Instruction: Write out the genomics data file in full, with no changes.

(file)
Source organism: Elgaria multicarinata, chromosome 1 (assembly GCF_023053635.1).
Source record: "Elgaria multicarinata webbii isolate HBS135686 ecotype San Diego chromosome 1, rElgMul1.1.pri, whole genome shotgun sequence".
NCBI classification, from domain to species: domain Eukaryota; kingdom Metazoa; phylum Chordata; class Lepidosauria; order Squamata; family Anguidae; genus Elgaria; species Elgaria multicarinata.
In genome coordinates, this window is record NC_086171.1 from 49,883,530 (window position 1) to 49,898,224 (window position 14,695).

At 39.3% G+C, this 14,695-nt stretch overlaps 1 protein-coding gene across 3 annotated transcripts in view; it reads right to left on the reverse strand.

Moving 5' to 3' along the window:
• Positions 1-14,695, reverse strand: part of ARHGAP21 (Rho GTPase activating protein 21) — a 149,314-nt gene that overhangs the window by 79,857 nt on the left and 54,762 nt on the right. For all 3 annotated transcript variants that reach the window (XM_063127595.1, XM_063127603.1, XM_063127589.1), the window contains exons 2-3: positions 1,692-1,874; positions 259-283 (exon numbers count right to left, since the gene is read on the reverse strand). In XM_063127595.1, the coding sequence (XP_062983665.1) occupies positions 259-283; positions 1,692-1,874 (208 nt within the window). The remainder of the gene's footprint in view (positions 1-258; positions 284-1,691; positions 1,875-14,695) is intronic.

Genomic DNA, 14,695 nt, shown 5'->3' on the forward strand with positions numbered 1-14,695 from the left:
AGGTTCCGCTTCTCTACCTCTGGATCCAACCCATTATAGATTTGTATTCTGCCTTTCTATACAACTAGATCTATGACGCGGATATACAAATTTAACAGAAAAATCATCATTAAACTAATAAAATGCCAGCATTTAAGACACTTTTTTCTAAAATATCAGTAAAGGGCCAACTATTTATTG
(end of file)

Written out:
Source organism: Elgaria multicarinata, chromosome 1 (assembly GCF_023053635.1).
Source record: "Elgaria multicarinata webbii isolate HBS135686 ecotype San Diego chromosome 1, rElgMul1.1.pri, whole genome shotgun sequence".
NCBI classification, from domain to species: domain Eukaryota; kingdom Metazoa; phylum Chordata; class Lepidosauria; order Squamata; family Anguidae; genus Elgaria; species Elgaria multicarinata.
In genome coordinates, this window is record NC_086171.1 from 49,883,530 (window position 1) to 49,898,224 (window position 14,695).

At 39.3% G+C, this 14,695-nt stretch overlaps 1 protein-coding gene across 3 annotated transcripts in view; it reads right to left on the reverse strand.

Moving 5' to 3' along the window:
• Positions 1-14,695, reverse strand: part of ARHGAP21 (Rho GTPase activating protein 21) — a 149,314-nt gene that overhangs the window by 79,857 nt on the left and 54,762 nt on the right. For all 3 annotated transcript variants that reach the window (XM_063127595.1, XM_063127603.1, XM_063127589.1), the window contains exons 2-3: positions 1,692-1,874; positions 259-283 (exon numbers count right to left, since the gene is read on the reverse strand). In XM_063127595.1, the coding sequence (XP_062983665.1) occupies positions 259-283; positions 1,692-1,874 (208 nt within the window). The remainder of the gene's footprint in view (positions 1-258; positions 284-1,691; positions 1,875-14,695) is intronic.

Genomic DNA, 14,695 nt, shown 5'->3' on the forward strand with positions numbered 1-14,695 from the left:
AGGTTCCGCTTCTCTACCTCTGGATCCAACCCATTATAGATTTGTATTCTGCCTTTCTATACAACTAGATCTATGACGCGGATATACAAATTTAACAGAAAAATCATCATTAAACTAATAAAATGCCAGCATTTAAGACACTTTTTTCTAAAATATCAGTAAAGGGCCAACTATTTATTG